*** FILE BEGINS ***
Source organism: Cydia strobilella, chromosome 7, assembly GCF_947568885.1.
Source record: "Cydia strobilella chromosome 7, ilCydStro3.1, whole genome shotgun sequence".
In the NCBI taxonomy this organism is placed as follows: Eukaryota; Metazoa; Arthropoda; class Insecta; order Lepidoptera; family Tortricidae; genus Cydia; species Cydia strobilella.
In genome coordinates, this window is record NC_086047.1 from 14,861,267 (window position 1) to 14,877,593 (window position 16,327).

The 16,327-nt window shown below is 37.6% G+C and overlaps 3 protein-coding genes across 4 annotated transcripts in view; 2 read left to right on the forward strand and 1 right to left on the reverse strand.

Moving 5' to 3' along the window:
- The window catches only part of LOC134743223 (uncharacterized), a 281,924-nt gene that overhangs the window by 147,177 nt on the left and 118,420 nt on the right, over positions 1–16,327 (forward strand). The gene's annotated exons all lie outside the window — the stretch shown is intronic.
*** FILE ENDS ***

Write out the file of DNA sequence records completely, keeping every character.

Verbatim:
Source organism: Cydia strobilella, chromosome 7, assembly GCF_947568885.1.
Source record: "Cydia strobilella chromosome 7, ilCydStro3.1, whole genome shotgun sequence".
In the NCBI taxonomy this organism is placed as follows: Eukaryota; Metazoa; Arthropoda; class Insecta; order Lepidoptera; family Tortricidae; genus Cydia; species Cydia strobilella.
In genome coordinates, this window is record NC_086047.1 from 14,861,267 (window position 1) to 14,877,593 (window position 16,327).

The 16,327-nt window shown below is 37.6% G+C and overlaps 3 protein-coding genes across 4 annotated transcripts in view; 2 read left to right on the forward strand and 1 right to left on the reverse strand.

Moving 5' to 3' along the window:
- The window catches only part of LOC134743223 (uncharacterized), a 281,924-nt gene that overhangs the window by 147,177 nt on the left and 118,420 nt on the right, over positions 1–16,327 (forward strand). The gene's annotated exons all lie outside the window — the stretch shown is intronic.